“Disneyland will never be completed, as long as there is imagination left in the world.” – Walt Disney
Walt Disney always strove to improve those things which were already great. His philosophy has made the Disney parks the most progressive, engaging, and welcoming vacation destinations in the world. But in order to keep things fresh and relevant, there are inevitable changes to be made, many of which can be painful to long-time Disney fans. Attractions beloved by many occasionally get retired in order to update for the future.
Though some attractions have been replaced, they still reside in the hearts of many Disney fans.
We began our Disney Days of Yore series with a history of Mr. Toad’s Wild Ride. Join us here as we continue our journey through some of WDW’s most missed attractions. We’ll fly to the Moon, journey to Mars, and meet a couple of very unpredictable aliens along the way. Strap yourself in, this could be a bumpy ride!
More than any other land in Magic Kingdom, Tomorrowland never feels quite finished. The future will always be unwritten. When Magic Kingdom opened on October 1, 1971, portions of Tomorrowland were not yet complete. Flight to the Moon – the first attraction in today’s group – did not open on October 1st with the rest of the park. Guests anxious for their simulated trip to the moon had to wait until Christmas Eve, 1971 to head into space.
Flight to the Moon began with an introduction in a holding area space. Guests would enter Mission Control, which was the preshow for the experience. Mr. Tom Morrow (as in, “Paging Mr. Morrow”) was the operations director. He welcomed guests and prepared them for their upcoming flight. Mission preparations included an introduction to the flight vehicle and a briefing on the mission’s purpose.
After the briefing, guests then headed to the flight vehicle, which was essentially a “theater in the round.” A recessed center space was surrounded by several rows of seats, inclining from the center. Screens at the top and bottom of the theater allowed guests to see their flight path, both ahead and behind them.
After the flight captain’s welcome, the craft launched into space, accompanied by thunderous shaking and pounding. This turbulence lasted until the shuttle was beyond Earth’s atmosphere, at which point a lack of atmosphere provided a peaceful calm. The shuttle took guests on a brief tour of the moon’s surface, which could be viewed by looking out the bottom of the shuttle. Looking out the top window gave guests a view of the sun. Unfortunately, while enjoying this lunar tour, a meteor shower set in, jeopardizing the mission. In a frenzy of near misses, the shuttle narrowly escaped with minimal damage, landing guests back on Earth a few moments later.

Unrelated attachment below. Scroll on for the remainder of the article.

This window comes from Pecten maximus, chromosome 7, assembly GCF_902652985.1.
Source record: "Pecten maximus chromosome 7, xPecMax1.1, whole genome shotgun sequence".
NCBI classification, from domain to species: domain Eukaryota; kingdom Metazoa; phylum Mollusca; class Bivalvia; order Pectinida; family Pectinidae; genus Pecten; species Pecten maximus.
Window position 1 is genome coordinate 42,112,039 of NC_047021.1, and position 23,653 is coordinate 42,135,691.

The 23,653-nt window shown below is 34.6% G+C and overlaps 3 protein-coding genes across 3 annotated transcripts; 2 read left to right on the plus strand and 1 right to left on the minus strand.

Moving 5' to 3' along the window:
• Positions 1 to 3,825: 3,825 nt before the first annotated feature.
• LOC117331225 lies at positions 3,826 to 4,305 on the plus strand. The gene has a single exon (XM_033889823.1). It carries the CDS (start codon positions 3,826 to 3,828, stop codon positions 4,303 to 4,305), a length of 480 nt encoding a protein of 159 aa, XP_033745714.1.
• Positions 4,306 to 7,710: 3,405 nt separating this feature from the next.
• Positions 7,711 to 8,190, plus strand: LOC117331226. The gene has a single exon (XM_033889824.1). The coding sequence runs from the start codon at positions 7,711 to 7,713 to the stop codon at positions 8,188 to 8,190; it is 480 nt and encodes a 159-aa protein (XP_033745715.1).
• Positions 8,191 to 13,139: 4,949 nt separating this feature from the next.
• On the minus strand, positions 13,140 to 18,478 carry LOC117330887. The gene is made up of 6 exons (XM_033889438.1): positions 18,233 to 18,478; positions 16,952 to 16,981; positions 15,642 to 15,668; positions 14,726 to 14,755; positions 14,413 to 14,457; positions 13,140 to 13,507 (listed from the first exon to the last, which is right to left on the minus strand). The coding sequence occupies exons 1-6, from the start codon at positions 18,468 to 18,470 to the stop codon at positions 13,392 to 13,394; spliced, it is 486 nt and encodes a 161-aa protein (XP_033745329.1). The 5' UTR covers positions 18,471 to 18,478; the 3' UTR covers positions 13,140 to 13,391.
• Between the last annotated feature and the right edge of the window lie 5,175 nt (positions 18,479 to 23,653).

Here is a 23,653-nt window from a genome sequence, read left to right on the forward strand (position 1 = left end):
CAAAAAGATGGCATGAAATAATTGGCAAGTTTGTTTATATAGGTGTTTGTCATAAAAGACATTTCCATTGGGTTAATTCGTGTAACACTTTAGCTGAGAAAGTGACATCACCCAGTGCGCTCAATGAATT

Flight to the Moon ended its operation in the spring of 1975, after less than four years of space travel. Interest in travelling to the moon waned after it had been done with regularity by NASA. The Disneyland version of this attraction, which was originally called Rocket to the Moon before being renamed to Flight to the Moon, enjoyed a longer 20-year run (1955-1975).
The moon may have felt like “old hat”, and guests were interested in going farther…
With simple trips to the Moon losing their luster, Magic Kingdom began offering guests simulated trips to Mars on June 7, 1975.
Mr. Tom Morrow must have moved on in his interstellar career, so a changing of the guard saw “Mr. Johnson” as the new flight director.
After a quick welcome, Mr. Johnson explained the new mission and introduced the flight vehicle that would be making the anticipated trip to the red planet.
The spacecraft itself was operated by a tour guide, Third Officer Collins, who discussed the mission as guests were experiencing it. Startup and takeoff for the flight were very similar to the experience from Flight to the Moon. After a loud and shaky start, followed by a wee bit of smooth travel through space, guests flew over the surface of Mars, as seen through the bottom window screen. While touring the Martian surface, the spacecraft took a hit of some sort, thought to be a fragment from a volcanic eruption. With an urgency similar to the retreat from the surface of the moon, the spacecraft made a quick haste to leave the red planet and head back to Earth.
Mission to Mars made its final flight on October 4, 1993, after over eighteen years of operation. The thrill of interplanetary space travel entertained countless guests, but that paled in comparison to the fright that would present visitors in its next reimagining…